- Prof Tom Furness – founder of the HITLabs and “grandfather” of virtual reality – he invented the heads-up displays for fighter pilots in the 80’s. At 72 he’s now working on virtual retinal display technology, which does away with the screen – drawing a raster image directly to the retina.
- Ray Page – former Qantas employee responsible for the standards environment that allows zero fly time (full simulation accreditation) for airline pilots. He’s 82 and still consulting on simulation standards, most recently had a chapter published in the British Medical Journal.
Kyoto, MDG and now SDG are modern day Magna Cartas. They represent a willingness to drive difficult and complex change for collective good. They also embody a politico-legal framework for change. And that’s a good place to start.
In fact, Dupont suggests it’s the only place to start. Their model the “Bradley Curve” (designed for improving safety culture, and works for pretty much any cultural change) proposes that most change begins with a regulatory response to undesirable situations. From natural state – where the consequences drive activity and it’s all about the situation – to dependent, where a system of rules – and inherently – penalty is the driver. Dependence on the rules; the rules will keep you safe. Of course, “they” enforce the rules, so it’s all about them. This would probably be all you’d need if no one was educated. But…it doesn’t take long before people gain some understanding of the reason underlying the rules, and personal ownership of some rules (maybe not others) and the Mexican standoff begins. Us v them. Luckily, Dupont worked out there are two more stages, independent, where “my commitment to the rules” is the driver, and it’s all about me – I want to benefit from the rules (shift to positive rather than penal) and then interdependent – I want to help share the rules and it’s all about us. I want to care for the well-being of my colleagues.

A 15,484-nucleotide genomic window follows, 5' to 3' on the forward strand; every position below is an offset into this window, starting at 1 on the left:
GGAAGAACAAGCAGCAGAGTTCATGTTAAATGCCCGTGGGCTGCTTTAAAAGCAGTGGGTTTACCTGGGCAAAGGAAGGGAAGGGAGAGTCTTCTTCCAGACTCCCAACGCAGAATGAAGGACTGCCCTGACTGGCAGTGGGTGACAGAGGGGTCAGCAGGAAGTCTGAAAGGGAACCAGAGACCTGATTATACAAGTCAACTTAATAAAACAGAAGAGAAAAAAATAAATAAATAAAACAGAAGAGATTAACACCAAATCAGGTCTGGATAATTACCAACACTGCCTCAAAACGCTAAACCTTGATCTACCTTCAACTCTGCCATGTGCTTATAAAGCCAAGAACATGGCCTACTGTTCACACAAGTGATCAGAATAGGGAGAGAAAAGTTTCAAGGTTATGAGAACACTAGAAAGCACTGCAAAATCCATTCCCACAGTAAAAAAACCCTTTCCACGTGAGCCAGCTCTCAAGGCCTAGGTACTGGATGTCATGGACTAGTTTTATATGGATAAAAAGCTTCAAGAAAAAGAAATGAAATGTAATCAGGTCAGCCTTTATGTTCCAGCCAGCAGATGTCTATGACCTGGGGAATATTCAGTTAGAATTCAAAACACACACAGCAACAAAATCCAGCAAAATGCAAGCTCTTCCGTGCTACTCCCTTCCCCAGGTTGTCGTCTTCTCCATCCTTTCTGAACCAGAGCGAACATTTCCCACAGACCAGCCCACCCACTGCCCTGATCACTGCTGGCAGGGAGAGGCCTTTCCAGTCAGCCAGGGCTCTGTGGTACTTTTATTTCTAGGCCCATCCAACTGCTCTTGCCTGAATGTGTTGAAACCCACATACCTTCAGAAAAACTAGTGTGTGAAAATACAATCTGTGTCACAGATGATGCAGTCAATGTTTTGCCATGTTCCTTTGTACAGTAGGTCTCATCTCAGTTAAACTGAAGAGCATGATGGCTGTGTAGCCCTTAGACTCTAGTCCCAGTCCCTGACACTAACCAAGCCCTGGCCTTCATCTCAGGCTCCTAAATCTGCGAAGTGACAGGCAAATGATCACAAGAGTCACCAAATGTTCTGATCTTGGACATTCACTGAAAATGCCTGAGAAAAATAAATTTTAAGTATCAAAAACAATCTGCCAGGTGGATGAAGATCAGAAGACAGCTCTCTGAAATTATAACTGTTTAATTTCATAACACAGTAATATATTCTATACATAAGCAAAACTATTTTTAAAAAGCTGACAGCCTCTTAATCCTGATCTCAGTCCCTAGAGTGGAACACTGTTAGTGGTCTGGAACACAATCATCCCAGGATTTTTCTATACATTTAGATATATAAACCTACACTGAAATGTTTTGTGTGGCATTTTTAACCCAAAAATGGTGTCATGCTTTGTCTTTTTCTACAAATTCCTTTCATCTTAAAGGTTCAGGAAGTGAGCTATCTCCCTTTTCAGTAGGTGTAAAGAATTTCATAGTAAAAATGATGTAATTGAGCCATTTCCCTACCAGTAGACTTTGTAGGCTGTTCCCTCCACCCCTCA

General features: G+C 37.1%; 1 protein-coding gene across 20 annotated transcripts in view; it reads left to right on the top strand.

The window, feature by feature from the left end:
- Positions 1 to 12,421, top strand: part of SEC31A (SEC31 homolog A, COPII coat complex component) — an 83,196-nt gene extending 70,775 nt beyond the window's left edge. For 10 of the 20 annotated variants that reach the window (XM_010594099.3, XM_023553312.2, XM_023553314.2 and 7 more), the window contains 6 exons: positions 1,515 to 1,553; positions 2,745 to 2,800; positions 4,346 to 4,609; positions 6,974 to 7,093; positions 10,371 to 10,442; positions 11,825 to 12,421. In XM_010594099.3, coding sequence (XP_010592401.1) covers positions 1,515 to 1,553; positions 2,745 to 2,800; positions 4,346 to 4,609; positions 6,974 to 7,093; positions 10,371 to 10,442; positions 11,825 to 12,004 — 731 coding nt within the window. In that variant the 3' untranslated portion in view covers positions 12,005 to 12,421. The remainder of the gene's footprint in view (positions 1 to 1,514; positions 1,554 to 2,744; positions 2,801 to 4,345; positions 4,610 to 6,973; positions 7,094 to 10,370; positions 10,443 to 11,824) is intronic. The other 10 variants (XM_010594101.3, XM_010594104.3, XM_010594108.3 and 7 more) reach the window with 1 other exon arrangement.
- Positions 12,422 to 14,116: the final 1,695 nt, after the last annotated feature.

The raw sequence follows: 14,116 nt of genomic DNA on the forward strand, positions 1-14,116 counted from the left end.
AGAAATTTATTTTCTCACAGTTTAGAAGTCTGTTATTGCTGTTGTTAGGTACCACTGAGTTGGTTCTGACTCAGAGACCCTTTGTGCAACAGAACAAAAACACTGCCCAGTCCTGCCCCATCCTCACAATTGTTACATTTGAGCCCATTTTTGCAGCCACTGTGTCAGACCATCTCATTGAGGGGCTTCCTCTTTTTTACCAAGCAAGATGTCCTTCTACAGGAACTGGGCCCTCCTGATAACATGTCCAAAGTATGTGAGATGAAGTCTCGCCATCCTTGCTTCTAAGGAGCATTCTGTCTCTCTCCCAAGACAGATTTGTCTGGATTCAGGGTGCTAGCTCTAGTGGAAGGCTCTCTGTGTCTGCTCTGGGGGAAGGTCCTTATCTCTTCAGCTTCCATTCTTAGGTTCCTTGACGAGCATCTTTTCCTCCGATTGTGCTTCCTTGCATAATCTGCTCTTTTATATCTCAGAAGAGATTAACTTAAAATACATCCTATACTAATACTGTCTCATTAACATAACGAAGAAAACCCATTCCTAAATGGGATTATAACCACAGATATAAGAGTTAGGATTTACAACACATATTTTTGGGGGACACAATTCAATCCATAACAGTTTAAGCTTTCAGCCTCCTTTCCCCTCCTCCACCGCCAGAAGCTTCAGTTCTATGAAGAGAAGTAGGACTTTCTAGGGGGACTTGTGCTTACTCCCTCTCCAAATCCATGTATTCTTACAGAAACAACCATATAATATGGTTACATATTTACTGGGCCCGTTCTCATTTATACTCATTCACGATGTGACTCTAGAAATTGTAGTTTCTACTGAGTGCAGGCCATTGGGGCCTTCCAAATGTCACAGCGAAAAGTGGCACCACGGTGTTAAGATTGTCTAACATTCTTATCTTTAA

The most difficult cultural transition is the one from dependent to independent. This is the one that creates the most dissonance. The one where the most vested interests are at stake (moving from masculine to feminine means moving from holding onto control to sharing and dynamic leadership). I think our cultural shift toward a more sustainable world is at the cusp of this change/transformation.
Both the Great Charter and the Kyoto Protocol can be seen as symbols of liberty
Magna Carta 1215 liberated the people of the day – right to due legal process and freedom from arbitrary taxation.
Kyoto is also liberating people. Directly, it’s about a right to food and water, right to wellbeing for the next generation. It’s liberating people of tomorrow.
Indirectly, it’s also liberating people today, by removing barriers to experiences and opportunities in quite unexpected ways. The pressure to be more environmentally focused, economically sustainable and educationally superior is driving rapid increases in the take-up of collaborative technologies that serve to equalise.
This is Florian Strauss. He’s part of the team that won Bathurst 12 hour in February. He won a Playstation contest to get there. Until recently, if you wanted to be a race car driver your best chance was if your family was extremely wealthy and also involved in motorsport. It’s an expensive hobby!
Today, a collaboration between Nissan and PlayStation means that anyone, anywhere with access to a Playstation and the Gran Turismo game can participate in a global qualifying competition to win a lucrative $1M contract to race for Nissan Motorsport. The 2015 competition has just closed (final qualifying round was 16 June).
Cultural Heritage Projects, like the work of NoReal IT’s Davide Borra, Virtual Song Lines, which you’ll hear about later, SIBA’s Project Mimosa, the work of Nadia Thalmann and the MIRA lab in Geneva, USC’s New Dimensions for Technology project, which is creating holographic testimonials from holocaust survivors, and various other projects are offering the general public insights into the past, and a platform for thinking about the impact we are having (positive and negative) on the world and the people around us. In fact the Smithsonian has released hundreds of models as open source to enable public co creation.
Uber… we could go on.
But we still have a way to go in terms of direct engagement with sustainability.